Hickman will tell you he's always been that way. It didn't matter that Mackenzie was the older, established player during that first open gym nearly four years ago.

"I don't shy down from no competition," Hickman said. "Anybody can get it, I'm not scared of nobody. It don't matter."

Is Hickman poised for a big summer? ‘The table's already been set’

Utah State has started reaching out. As has Gonzaga, which Hickman says has been “showing a lot of love.”

More college interest from bigger schools is likely on the horizon to add to his list of offers, as Hickman will head into the club season this spring with momentum from a strong junior year, in addition to what could be a deep 3A state tournament run. 

Matt McKay, a former NBA Scout and grassroots talent evaluator, says "with a lot of conviction" that Hickman's recruitment will heat up after the high school season.

“The table's already been set,” McKay said. “He's gotten some high-level reps. I would expect them to make a nice state tournament run here, and that will lead to the AAU season, and again, to know if you're Nolan, that you've already had moments of brilliance at that level, I think he seems like the type of kid where that's going to lead to him wanting more of that. And I think this spring/summer for the people who aren't aware of the caliber of player he is, I think by the end of July they'll know."

Those who have seen Hickman play walk away similarly impressed with one aspect of his game: his confidence.

McKay, founder of the professional grassroots scouting service Pro Insight, is no exception.

He noticed it the first time he saw Hickman play during a Seattle Rotary practice nearly two years ago. And in the dozen-or-so times he’s seen Hickman since, that initial read on Hickman has only been affirmed, most notably when he saw Hickman hold his own against Cade Cunningham, the top-ranked recruit in the class of 2020 according to 247 Sports, playing with Seattle Rotary at the Peach Jam last summer.

“That circuit (Nike EYBL) separates men from the boys, and he really elevated and took his game to the next level, and I think he's taken that new level of confidence, which was already high, and applied that throughout the (high school season),” McKay said.

Scorebook Live basketball analyst Dan Dickau, who played six seasons in the NBA, first noticed Hickman’s confidence and control when he saw the point guard during his sophomore season. He saw a tight handle, a creative dribbler who could create space and pass with precision. His shooting, which he described as “good, not great,” has improved significantly — up 20 percent from the field between his sophomore and junior high school seasons.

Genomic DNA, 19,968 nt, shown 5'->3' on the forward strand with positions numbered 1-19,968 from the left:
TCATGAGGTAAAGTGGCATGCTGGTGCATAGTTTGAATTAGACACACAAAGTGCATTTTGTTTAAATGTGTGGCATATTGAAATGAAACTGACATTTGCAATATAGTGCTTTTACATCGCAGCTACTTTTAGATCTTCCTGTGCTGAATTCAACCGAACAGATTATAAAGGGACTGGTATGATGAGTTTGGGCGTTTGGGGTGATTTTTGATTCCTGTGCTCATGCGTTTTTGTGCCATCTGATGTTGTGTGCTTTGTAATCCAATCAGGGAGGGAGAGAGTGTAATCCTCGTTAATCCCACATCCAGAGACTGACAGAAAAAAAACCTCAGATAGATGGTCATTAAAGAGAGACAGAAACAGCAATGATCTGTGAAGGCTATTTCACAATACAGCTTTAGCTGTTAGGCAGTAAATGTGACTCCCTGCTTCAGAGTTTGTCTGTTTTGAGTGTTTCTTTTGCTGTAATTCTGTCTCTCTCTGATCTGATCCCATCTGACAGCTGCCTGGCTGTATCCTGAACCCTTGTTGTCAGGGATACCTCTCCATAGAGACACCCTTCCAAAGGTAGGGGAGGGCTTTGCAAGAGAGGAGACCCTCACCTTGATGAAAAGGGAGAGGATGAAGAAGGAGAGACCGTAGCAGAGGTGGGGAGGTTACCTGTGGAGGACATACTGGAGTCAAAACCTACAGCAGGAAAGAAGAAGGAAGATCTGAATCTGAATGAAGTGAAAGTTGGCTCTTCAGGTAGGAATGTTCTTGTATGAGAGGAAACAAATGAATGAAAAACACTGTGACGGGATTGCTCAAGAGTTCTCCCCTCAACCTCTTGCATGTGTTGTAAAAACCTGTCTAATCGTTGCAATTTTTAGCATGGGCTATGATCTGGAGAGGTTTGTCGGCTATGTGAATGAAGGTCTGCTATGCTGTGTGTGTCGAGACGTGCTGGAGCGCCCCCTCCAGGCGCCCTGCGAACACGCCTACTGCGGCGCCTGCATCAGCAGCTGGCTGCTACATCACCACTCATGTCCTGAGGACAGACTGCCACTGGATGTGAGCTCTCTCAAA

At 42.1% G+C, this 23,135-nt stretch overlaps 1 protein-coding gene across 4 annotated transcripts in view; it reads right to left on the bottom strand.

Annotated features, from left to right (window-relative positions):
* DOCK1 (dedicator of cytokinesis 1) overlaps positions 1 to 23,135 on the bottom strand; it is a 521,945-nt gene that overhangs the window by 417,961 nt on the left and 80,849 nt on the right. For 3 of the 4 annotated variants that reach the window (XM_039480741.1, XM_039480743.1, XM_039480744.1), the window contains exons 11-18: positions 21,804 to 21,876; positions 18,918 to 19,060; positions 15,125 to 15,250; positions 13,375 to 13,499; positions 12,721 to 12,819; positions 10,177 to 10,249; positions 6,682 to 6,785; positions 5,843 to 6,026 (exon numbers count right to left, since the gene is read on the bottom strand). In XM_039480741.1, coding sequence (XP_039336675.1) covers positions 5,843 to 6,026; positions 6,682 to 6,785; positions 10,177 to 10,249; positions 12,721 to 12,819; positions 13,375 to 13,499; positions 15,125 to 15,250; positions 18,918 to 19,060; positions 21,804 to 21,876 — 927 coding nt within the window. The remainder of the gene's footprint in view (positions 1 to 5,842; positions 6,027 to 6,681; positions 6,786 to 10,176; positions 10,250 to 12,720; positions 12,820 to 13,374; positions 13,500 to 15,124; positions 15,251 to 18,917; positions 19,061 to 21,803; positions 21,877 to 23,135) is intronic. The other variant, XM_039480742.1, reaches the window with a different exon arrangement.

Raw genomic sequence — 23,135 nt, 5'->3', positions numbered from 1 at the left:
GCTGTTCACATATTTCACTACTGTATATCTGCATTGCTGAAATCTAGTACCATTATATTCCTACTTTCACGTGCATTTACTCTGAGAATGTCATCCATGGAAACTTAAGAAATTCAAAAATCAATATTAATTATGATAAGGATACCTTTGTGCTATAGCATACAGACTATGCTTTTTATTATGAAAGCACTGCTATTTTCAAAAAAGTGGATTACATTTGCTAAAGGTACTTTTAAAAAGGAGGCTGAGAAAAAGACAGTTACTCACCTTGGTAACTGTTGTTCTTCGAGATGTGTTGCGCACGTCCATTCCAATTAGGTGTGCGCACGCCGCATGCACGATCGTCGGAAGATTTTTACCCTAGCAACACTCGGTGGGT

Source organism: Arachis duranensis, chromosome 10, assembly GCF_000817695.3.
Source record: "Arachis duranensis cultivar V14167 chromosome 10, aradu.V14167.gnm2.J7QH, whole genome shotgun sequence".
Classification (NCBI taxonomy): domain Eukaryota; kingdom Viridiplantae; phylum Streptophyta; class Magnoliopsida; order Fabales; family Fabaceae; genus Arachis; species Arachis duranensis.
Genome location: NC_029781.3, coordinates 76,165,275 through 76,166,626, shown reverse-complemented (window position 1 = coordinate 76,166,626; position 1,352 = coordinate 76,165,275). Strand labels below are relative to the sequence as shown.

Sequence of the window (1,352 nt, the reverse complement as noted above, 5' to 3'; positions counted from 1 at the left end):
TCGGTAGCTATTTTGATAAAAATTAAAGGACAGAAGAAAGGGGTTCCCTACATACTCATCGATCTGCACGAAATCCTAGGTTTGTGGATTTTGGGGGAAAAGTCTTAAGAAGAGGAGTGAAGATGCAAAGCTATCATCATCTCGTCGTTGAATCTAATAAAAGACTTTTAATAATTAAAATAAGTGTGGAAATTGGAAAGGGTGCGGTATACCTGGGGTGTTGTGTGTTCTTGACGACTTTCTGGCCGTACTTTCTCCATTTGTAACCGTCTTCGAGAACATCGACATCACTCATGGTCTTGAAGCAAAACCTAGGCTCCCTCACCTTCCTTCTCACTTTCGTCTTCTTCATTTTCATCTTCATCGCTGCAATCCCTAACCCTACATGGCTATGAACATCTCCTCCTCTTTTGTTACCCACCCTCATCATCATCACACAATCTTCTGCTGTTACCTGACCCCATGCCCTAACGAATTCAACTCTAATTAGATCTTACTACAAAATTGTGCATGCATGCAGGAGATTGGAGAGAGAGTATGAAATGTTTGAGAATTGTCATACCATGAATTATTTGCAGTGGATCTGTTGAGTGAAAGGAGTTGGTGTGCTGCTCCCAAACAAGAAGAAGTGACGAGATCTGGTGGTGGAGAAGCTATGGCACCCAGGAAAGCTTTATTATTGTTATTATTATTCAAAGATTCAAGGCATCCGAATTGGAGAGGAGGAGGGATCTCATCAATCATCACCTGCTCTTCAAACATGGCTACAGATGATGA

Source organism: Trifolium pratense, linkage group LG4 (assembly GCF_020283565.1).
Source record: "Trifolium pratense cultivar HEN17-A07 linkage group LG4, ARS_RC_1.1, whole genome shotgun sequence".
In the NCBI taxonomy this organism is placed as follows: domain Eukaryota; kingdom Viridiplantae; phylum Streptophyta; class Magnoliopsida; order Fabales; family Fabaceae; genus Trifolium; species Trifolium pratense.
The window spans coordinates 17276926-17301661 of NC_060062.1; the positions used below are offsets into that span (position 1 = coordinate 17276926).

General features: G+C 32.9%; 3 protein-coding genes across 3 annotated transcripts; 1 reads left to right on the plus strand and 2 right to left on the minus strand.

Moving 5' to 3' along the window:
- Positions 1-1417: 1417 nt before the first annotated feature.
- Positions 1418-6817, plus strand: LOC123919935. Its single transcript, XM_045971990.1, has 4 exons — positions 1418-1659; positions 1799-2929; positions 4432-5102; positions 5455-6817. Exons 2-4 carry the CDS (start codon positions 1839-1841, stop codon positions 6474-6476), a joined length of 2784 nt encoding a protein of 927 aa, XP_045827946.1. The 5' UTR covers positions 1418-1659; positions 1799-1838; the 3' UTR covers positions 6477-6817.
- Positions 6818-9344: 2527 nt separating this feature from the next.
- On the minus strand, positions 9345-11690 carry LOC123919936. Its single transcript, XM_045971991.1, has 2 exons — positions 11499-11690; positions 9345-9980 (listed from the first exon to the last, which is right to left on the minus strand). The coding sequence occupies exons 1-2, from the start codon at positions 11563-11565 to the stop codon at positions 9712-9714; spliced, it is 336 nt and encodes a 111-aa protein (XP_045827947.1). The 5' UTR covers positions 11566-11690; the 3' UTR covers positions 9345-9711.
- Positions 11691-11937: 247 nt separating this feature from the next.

“I saw a point guard in Hickman who had utmost confident, controlled pace, played the game on his terms,” Dickau said. “I think he’s really good in the open court, and really good in the half court.”

For now, Hickman’s drive to prove he’s the state’s best point guard is years in the making. He’s hellbent on the making his name known.

Is it finally paying off?

“From guys I’ve seen, without a doubt,” Dickau said. “I have no hesitation saying that. He’s a legit player of the year candidate in the state. One of the very few guys in that conversation.”

And that confidence? Merritt sees it every day. He's used to it. That's why he he pushes Hickman, and when he does, Hickman makes it a point to prove him wrong.

There have been times when Merritt lets Hickman know he doesn't think he can guard an opposing player. When Hickman does so successfully, he'll let his coach know he was wrong. Sometimes mid-game.

"He'll scream it to me, 'I thought you said No. 12 was good, coach? I thought you told me he could play? He can't play,' " Merritt said. "And I'm embarrassed because he'll say it in front of the kid. I'm not trying to embarrass the other kid, but that's what he'll do. He'll scream it."

‘Let’s go home’

The game was on the line during a “Battle of the Border” summer tournament at Mark Morris going into Hickman’s sophomore year. Merritt doesn’t remember the score specifically, but with a win hanging in the balance against Camas, he called “four low.”

Hickman’s father, "Big Nolan" Hickman knew what that meant. His son was getting the ball. And he was confident he’d seal it. 

“He yells, ‘let’s go home!’ ” Merritt recalls hearing from the stands. 

Sure enough, "lil Nolan" Hickman hit the shot. After that day, "four low" was re-named “let’s go home,” and it's stuck ever since. 

"When the game is on the line, he still screams it to this day,” Nolan Hickman said.

In the nearly two years since, the point guard has delivered time after time when that play is called. He’s earned the right, Merritt says, from all the times he’s in the gym at midnight putting up shots. From his steady approach, and his cool hand regardless of the circumstance.

“He's been consistent, man,” Merritt said. “He’s a coaches dream, because he wants to win, he's not a headache. It helps that he's a great person as well.”

And he hears those who doubt his team's ability to win a state championship, and is undeterred.

"I'm gonna get a ring," he said. "That's 100 percent."

Nolan Hickman by the numbers

Junior season (2019-20)

21 Games Played

59% from 2 PT (102/172)
38% from 3 PT (42/109)
71% from FT (33/46)

17.3 PPG
3.4 APG
3.7 RPG
1.8 SPG
0.5 BPG

Sophomore season

19 games played

39% from 2 PT (80-204)
31% from 3 PT (34-108)
52% from FT (16-31)

11.1 PPG
3.2 APG
2.4 RPG
1.4 SPG
0.3 BPG

Freshman season

32 games played

40% from 2 PT (89-224)
33% from 3 PT (36-108)
74% from FT (20-27)

7.3 PPG
2.7 APG
2.3 RPG
1.1 SPG
0.5 BPG

*stats courtesy of Eastside Catholic


Andy Buhler is a reporter for Scorebook Live Washington. Hear him weekly on the Scorebook Live Today podcast, follow him on Twitter @AndyBuhler; email at